Turkish TF-X stealth fighter performs taxiing tests on the runway

Advanced fighter jet is developed by Turkish Aerospace Industries and bears similarities to the F-22 Raptor, despite disharmonious shapes

The Turkish government’s ambitious TF-X program reached yet another milestone by carrying out the first taxi tests of the unprecedented stealth fighter developed by the country. The combat aircraft is expected to be officially unveiled in the coming days by Turkish Aerospace Industries (TAI).

The first TF-X prototype bears many similarities to the F-22 Raptor, although it is smaller. However, the images released by the Turkish defense industry agency reveal a misshapen-looking fighter, with a bulky and elevated cockpit, in addition to the fuselage and moving surfaces of straight lines, as if only a draft of the project.

Despite this, the TF-X has some characteristics that suggest that it is a combat aircraft with great potential. Equipped with two engines of unknown origin (there are similarities with the F110 turbofan), the fighter has air intake ducts that hide the first fan stage, unlike the F-35.


Another detail that draws attention is a front sensor above the nose, which may contain an IRST (Infrared Search and Tracking Sensor) equipment. There is also another ledge at the bottom that would include an EOTS (Electro-Optical Acquisition System) detection system.

F-16V fighters

The TF-X has been under development for about a decade by the Turkish government, which wants to establish great independence from foreign suppliers. The country, located in Europe and Asia, has maintained unpredictable relations with the West, its neighbors in the Middle East and the nuclear powers Russia and China.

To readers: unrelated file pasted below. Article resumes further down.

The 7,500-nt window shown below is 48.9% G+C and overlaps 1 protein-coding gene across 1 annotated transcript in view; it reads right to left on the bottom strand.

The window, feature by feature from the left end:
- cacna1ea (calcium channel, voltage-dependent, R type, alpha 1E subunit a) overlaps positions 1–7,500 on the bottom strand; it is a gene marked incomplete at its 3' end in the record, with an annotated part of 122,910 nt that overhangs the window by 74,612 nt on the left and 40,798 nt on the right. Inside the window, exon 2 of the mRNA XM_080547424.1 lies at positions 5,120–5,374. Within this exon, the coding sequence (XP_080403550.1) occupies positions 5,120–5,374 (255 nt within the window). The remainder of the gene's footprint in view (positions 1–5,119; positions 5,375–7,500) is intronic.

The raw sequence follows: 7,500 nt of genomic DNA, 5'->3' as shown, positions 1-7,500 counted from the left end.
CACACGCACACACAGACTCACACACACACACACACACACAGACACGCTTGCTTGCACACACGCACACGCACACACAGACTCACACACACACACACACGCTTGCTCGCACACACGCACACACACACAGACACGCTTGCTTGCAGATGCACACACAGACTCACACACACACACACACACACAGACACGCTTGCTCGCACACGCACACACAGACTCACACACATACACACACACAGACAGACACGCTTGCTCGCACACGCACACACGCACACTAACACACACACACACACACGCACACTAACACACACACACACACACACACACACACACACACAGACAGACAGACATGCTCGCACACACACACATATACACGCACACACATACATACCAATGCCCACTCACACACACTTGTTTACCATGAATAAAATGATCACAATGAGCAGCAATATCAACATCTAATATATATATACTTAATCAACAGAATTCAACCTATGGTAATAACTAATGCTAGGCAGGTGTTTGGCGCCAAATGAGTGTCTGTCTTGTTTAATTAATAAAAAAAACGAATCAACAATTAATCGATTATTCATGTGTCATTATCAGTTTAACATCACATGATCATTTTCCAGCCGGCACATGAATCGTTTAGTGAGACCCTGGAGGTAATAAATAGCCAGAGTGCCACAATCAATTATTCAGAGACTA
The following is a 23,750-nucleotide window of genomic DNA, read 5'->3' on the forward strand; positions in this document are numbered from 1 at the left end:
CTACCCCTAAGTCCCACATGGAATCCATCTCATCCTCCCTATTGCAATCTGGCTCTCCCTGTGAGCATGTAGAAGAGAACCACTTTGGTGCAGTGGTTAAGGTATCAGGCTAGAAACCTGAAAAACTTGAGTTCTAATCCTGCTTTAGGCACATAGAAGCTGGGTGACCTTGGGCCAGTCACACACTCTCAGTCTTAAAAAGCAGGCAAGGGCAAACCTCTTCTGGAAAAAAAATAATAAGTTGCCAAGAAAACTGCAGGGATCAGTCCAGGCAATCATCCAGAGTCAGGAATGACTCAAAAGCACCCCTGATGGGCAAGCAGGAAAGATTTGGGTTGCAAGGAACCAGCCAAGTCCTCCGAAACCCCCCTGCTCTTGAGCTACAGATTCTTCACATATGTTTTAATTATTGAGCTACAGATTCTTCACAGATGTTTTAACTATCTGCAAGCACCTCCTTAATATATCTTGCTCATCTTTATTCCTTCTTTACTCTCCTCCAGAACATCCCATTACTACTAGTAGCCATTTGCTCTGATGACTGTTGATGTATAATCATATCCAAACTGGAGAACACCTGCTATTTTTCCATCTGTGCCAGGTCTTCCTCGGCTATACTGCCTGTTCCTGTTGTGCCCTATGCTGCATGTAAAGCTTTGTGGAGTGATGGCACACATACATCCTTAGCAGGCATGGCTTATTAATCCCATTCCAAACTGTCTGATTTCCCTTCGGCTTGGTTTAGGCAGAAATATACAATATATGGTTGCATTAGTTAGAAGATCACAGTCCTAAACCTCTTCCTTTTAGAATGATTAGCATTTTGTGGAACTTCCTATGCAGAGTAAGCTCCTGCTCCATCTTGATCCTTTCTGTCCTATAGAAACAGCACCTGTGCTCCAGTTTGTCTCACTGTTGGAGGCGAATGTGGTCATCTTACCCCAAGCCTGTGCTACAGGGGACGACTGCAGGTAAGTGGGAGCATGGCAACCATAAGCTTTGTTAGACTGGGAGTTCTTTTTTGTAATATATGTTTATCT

Originally, the country’s Air Force should have received F-35 fighters, but the purchase of Russian surface-to-air missiles S-400 prompted former US President Donald Trump to withdraw Turkey from the Joint Strike Fighter program.

At the same time that it sells Baykar drones to Ukraine, Turkey has also been an interlocutor for the Russians. The country’s president, Tayyip Erdogan, has a direct channel with¬†Vladimir Putin. No wonder there are rumors that Russia can supply the TF-X engines until a local turbofan is developed.

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In parallel, the current American president, Joe Biden, is pressuring Congress to authorize the sale of a batch of F-16V fighters in an attempt to keep Turkey closer to the West. The Air Force really needs reinforcement as the TF-X is not expected to enter service before 2030.



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